Advertisement

February 20, 2015

Medtronic's VenaSeal Closure System Gains FDA Approval

February 20, 2015—The US Food and Drug Administration has announced the approval of Medtronic plc’s VenaSeal Closure System for the treatment of symptomatic lower extremity varicose veins through endovascular embolization with coaptation.

In a press release from Medtronic on February 24, the company advised that it expects to launch the VenaSeal system in the United States in Spring 2015. The VenaSeal system is currently approved in the United States, Australia, Canada, Europe, and Hong Kong.

According to Medtronic, the VenaSeal procedure is a nontumescent, nonthermal, nonsclerosant procedure that may eliminate the risk of nerve injury that is sometimes associated with certain thermal-based procedures. The procedure is administered without the use of tumescent anesthesia, minimizing the need for multiple needle sticks. Additionally, patients report minimal-to-no bruising postprocedure.

Medtronic stated the VenaSeal procedure is shown to be safe and effective, with consistent results across three clinical trials, including the VeClose pivotal study.  The 3-month VeClose findings demonstrated closure rates of 98.9%. Nick Morrison, MD, et al recently published the 3-month data online ahead of print in the Journal of Vascular Surgery. Dr. Morrison, who is from the Morrison Vein Institute in Scottsdale, Arizona, serves as national principal investigator of the VeClose trial.

In Medtronic’s press release, Dr. Morrison commented, “The VenaSeal system is an advanced varicose vein procedure that delivers results that are comparable to current methods. As the patient does not require multiple injections of a local anesthetic (tumescent anesthesia), there is minimal to no bruising and patients are often able to quickly return to normal activities.”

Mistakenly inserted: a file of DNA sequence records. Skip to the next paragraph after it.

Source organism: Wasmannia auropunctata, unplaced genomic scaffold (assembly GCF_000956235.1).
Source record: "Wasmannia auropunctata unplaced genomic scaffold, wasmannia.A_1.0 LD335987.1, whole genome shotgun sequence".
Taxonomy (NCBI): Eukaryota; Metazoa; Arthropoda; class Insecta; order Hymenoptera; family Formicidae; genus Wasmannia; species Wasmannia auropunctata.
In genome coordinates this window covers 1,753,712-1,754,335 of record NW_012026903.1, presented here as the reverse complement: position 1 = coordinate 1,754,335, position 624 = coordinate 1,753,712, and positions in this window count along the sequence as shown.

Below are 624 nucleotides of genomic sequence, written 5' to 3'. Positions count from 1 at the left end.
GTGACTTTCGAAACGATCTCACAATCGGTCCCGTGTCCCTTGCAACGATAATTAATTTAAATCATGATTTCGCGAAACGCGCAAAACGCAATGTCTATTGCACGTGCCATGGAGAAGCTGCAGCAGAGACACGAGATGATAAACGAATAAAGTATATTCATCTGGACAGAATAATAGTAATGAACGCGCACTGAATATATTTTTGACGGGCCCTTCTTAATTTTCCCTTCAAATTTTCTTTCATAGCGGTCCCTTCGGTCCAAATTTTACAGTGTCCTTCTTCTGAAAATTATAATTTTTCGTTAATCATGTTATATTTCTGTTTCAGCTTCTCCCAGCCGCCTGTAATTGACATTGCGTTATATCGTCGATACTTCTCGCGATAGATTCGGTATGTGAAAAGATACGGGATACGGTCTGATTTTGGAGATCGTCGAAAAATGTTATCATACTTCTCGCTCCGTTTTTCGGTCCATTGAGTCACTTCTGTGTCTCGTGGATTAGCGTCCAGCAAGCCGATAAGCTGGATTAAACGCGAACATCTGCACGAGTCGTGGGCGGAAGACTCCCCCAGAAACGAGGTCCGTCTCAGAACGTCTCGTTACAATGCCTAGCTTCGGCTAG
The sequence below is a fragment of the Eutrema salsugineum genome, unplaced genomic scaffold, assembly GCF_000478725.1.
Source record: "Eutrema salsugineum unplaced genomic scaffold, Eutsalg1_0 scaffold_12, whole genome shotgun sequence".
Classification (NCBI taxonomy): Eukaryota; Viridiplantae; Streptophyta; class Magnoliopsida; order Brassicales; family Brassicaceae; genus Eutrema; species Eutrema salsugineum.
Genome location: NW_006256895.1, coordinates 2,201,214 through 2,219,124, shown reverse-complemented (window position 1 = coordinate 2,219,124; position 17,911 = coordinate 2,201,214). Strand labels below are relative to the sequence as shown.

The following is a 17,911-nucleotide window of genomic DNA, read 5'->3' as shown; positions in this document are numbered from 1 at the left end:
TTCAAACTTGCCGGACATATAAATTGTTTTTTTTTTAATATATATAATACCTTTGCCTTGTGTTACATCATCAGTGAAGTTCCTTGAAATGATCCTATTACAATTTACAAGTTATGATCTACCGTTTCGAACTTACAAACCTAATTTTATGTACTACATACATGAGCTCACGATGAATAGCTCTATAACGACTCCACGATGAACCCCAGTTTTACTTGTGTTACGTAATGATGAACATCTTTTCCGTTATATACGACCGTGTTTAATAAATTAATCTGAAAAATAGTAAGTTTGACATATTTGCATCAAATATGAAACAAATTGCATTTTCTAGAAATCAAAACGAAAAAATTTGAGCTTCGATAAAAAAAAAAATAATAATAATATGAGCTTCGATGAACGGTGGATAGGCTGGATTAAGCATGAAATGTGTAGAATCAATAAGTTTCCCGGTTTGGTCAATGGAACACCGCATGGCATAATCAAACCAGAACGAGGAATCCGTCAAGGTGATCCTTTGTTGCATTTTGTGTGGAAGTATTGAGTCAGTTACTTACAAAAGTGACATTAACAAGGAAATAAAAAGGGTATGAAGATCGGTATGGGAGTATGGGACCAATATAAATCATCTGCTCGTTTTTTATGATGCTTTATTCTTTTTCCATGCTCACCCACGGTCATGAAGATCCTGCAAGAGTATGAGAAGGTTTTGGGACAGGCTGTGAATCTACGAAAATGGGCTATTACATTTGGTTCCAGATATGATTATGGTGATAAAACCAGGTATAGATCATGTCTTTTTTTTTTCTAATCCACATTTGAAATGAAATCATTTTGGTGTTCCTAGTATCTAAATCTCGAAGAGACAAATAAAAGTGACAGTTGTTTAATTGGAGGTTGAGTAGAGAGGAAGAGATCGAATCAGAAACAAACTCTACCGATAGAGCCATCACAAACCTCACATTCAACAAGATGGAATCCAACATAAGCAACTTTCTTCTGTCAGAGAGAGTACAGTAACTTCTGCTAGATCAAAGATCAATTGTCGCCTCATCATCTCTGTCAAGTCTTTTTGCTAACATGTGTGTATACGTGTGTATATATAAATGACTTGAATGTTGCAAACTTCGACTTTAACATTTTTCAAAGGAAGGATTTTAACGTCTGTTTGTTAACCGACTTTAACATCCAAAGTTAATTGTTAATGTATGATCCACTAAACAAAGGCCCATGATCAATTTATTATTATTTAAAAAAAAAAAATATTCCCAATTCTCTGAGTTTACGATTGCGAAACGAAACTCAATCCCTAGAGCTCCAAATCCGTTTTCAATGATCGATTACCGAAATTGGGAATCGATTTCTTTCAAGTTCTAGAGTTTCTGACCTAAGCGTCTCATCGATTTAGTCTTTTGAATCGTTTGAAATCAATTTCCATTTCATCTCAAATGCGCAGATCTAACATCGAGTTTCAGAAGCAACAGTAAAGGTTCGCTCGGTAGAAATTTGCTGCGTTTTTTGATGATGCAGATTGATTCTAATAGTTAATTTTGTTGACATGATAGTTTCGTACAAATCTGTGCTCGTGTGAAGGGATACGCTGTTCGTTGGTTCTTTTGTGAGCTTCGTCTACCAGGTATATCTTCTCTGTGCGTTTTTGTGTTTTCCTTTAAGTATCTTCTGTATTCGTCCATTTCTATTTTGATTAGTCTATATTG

According to the FDA's announcement, the approved sterile kit of the VenaSeal system includes an adhesive, a specially formulated n-butyl-2-cyanoacrylate, and delivery system components that include a catheter, guidewire, dispenser gun, dispenser tips, and syringes. The FDA statement differentiates this closure method from those utilizing drugs, laser, radiofrequency, or skin incisions, describing the approach as the injection of a clear liquid that polymerizes into a solid material, sealing the diseased vein. Proper placement of the catheter is monitored via ultrasound. 

The FDA also summarized the approval process and studies supporting VenaSeal, which William Maisel, MD, MPH, acting director of the Office of Device Evaluation in the FDA’s Center for Devices and Radiological Health, described as the first system approved to permanently treat varicosities via an adhesive sealant. 

“Because the VenaSeal system does not incorporate heat application or cutting, the in-office procedure can allow patients to quickly return to their normal activities, with less bruising,” said Dr. Maisel. 

The data supporting VenaSeal’s approval as a Class III device included the United States-based VeClose clinical trial, which is evaluating its safety and effectiveness in a 108-patient cohort that was compared to a group of 114 patients who were treated with radiofrequency ablation.

The FDA advises that the system "should not be used in patients who have a known hypersensitivity to the VenaSeal adhesive, acute inflammation of the veins due to blood clots, or acute whole-body infection; adverse events observed in the trial—and generally associated with treatments of this condition—included vein inflammation (phlebitis) and burning or tingling (paresthesia) in the treatment zone."

VenaSeal, originally a Sapheon product before being acquired by Covidien in August 2014, is now part of Medtronic’s venous product line after Medtronic and Covidien finalized their merger in January 2015. 

Advertisement


February 23, 2015

BIOFLEX-I Data Presented for Biotronik's Astron Stent

February 19, 2015

IDE Study Will Evaluate Physician-Developed TAAA Stent Graft